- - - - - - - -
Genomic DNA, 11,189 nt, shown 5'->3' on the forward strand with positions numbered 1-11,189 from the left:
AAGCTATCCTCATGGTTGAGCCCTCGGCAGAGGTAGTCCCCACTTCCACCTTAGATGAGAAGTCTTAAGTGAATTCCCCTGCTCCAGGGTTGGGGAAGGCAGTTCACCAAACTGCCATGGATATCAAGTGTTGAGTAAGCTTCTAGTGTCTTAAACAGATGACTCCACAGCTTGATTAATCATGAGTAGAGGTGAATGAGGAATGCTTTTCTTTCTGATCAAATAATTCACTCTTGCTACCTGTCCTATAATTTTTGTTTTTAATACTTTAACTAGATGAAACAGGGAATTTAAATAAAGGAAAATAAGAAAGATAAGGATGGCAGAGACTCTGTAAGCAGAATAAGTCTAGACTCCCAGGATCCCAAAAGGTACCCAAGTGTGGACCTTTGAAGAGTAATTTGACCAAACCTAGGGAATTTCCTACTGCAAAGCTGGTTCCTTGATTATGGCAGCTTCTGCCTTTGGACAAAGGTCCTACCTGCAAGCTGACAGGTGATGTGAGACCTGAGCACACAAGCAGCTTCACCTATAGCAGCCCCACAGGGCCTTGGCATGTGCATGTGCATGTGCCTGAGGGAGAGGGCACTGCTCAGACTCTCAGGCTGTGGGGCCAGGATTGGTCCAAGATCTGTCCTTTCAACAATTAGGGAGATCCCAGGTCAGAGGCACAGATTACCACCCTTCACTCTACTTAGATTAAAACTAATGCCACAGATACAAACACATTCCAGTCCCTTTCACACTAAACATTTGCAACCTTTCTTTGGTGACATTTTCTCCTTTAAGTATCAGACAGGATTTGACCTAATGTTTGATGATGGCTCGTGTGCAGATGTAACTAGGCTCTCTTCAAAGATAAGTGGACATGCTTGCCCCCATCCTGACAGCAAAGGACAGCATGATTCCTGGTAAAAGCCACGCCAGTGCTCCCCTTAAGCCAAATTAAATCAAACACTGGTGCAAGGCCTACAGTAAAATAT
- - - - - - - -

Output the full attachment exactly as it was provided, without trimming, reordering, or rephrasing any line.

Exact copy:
Genomic DNA, 11,189 nt, shown 5'->3' on the forward strand with positions numbered 1-11,189 from the left:
AAGCTATCCTCATGGTTGAGCCCTCGGCAGAGGTAGTCCCCACTTCCACCTTAGATGAGAAGTCTTAAGTGAATTCCCCTGCTCCAGGGTTGGGGAAGGCAGTTCACCAAACTGCCATGGATATCAAGTGTTGAGTAAGCTTCTAGTGTCTTAAACAGATGACTCCACAGCTTGATTAATCATGAGTAGAGGTGAATGAGGAATGCTTTTCTTTCTGATCAAATAATTCACTCTTGCTACCTGTCCTATAATTTTTGTTTTTAATACTTTAACTAGATGAAACAGGGAATTTAAATAAAGGAAAATAAGAAAGATAAGGATGGCAGAGACTCTGTAAGCAGAATAAGTCTAGACTCCCAGGATCCCAAAAGGTACCCAAGTGTGGACCTTTGAAGAGTAATTTGACCAAACCTAGGGAATTTCCTACTGCAAAGCTGGTTCCTTGATTATGGCAGCTTCTGCCTTTGGACAAAGGTCCTACCTGCAAGCTGACAGGTGATGTGAGACCTGAGCACACAAGCAGCTTCACCTATAGCAGCCCCACAGGGCCTTGGCATGTGCATGTGCATGTGCCTGAGGGAGAGGGCACTGCTCAGACTCTCAGGCTGTGGGGCCAGGATTGGTCCAAGATCTGTCCTTTCAACAATTAGGGAGATCCCAGGTCAGAGGCACAGATTACCACCCTTCACTCTACTTAGATTAAAACTAATGCCACAGATACAAACACATTCCAGTCCCTTTCACACTAAACATTTGCAACCTTTCTTTGGTGACATTTTCTCCTTTAAGTATCAGACAGGATTTGACCTAATGTTTGATGATGGCTCGTGTGCAGATGTAACTAGGCTCTCTTCAAAGATAAGTGGACATGCTTGCCCCCATCCTGACAGCAAAGGACAGCATGATTCCTGGTAAAAGCCACGCCAGTGCTCCCCTTAAGCCAAATTAAATCAAACACTGGTGCAAGGCCTACAGTAAAATAT